A Costa Rican issued an order for the arrest of American financier Robert L. Vesco yesterday on charges of having defrauded a Costa Rican citizen of $2500,000.

Vesco was ordered held on $351,000 bond, a national record, by Judge Juan Quiroz after he found in favor of a naturalized Costa Rican in a civil suit.

Hungarian-born Carlos Rechnitzer charges that he lost $250,000 through purchase of shares in Investors Overseas Service, the Swiss-based mutual fund that Vesco once controlled and from which the U.S. Securities and Exchange Commission alleges Vesco looted $224 million.

Also, indicated were six assosciates of Vesco, who took refuge in the Central American nation in 1973 to avoid arrest in the United States. The four Americans, one Canadian and one Swiss were eached ordered to post $120,000 bail.

Neither Vesco nor his lawyers were available for comment and it was not clear if the seven men were now in custody.

A prompt trail could finally lead to Vesco's departure from Costa Rica. WHile Vesco has built up strong financial ties, the Central American nation demands that he be expelled have been increasing.

President Daniel Oduber asked Vesco to leave last summer, but the civil suit involving him, which the judge resolved yesterday, was cited to keep him in the country.

President-elect Rodrigo Carazo has said that "expelling Vesco" will be his first order of business on taking office May 8.

However, should Vesco be found guilty and then take the case to appeal, the legal process could drag out his departure.

Carazo campaigned on the issue of corruption in Costa Rica and said Vesco was the most dramatic illustration of the problem.

While the 41-year-old financier's complex and secretive business deals make it difficult to identity his interests, long-time Vesco watchers assert that he is involved with a number of Costa Rican politicians and has channelled at least $60 million into the country's economy.

His principal holding company is Inter-American Capital S.A., which is believed to own the Panama-based holding company Numeros S.A., through which he in turn controls firms in the Bahamas, Panama and Costa Rica.

In COsta Rica itself, Vesco is involved in hotels, restaurants, communications, real estate and ranching.

When asked recently about his possible departure, Vesco cheerfully told reporters that he had recieved invitations from several countries.

Vesco has lived with his wife and five children in a home near San Jose that is equipped with trained attack dogs and closed-circuit television cameras. His main ally has been former president Jose Figueres, who after dominating Costa Rican politics for 25 years, entered into several business ventures with the financial wizard from the Bornx.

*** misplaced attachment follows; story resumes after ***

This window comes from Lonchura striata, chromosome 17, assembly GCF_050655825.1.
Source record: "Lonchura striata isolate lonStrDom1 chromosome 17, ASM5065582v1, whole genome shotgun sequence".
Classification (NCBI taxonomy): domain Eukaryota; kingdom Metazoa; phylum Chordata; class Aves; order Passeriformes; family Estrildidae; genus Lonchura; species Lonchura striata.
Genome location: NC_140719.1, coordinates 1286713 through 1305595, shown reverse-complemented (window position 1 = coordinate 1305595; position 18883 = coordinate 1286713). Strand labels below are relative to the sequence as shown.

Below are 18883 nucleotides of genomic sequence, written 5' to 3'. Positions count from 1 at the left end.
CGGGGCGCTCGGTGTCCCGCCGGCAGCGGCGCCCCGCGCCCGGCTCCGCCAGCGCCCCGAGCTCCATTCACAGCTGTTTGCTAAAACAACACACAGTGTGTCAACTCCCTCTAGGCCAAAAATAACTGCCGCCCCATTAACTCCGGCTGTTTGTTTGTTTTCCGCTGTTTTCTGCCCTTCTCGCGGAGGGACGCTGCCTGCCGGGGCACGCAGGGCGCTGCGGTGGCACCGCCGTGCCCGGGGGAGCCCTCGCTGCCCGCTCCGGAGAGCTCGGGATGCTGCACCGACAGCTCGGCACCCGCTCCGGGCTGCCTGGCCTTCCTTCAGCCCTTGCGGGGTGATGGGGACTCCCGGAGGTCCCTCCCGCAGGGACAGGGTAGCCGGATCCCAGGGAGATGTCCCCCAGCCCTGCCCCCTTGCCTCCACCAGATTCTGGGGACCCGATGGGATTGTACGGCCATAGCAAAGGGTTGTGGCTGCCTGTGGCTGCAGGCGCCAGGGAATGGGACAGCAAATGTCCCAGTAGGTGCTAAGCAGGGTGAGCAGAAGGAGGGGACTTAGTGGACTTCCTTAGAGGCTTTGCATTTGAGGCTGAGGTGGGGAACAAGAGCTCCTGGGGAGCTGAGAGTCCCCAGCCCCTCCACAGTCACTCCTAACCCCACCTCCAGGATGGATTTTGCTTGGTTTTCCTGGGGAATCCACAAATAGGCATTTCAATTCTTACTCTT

Figueres himself has now charged that Vesco-backed companies made important campaign contributions to two presidential candidates in 1974.

Last month, Vesco applied for Costa Rican citizenship, for which he is eligible having completed five years of residency.

A response, according to well placed sources, was expected next week. The sources believed that the verdict about Vesco's naturalization - he is registered as an Italian citizen - was held off to await yesterday's court decision. Eligibility for citizenship, these sources pointed out, hinges on good conduct.

There have been two unsuccessful U.S. attempts to have Vesco extradicated - first from the Bahamas in 1972 and then from Costa Rica in 1973. In addition to the SEC charge, he was charges in New York in 1973 with secretly paying $200 million to a fund for President Nixon's relection.

Vesco mover Costa Rica from the Bahamas when he found that Prime Minister Lynden O. Pinding and his friends began treating the most wanted financier as a captive source of capital for their personal ventures.

In 1975, the Bahamas government closed down the Vesco-controlled Bahamas Commonwealth Bank. But for all his problems in the Bahamas, he could be forced to return there because he must find a country where he will not be vulnerable to U.S. extradition. He must also settle in a country not populated with other angry investors in Investors Overseas Services.

Vesco assosciates in Costa Rica who also were indicated include American Milton Meisner, Stanley Graze, Richard Clay and Gilbert Straub, Swiss citizen Ulrich Strickler and Canadian Norman Leblanc.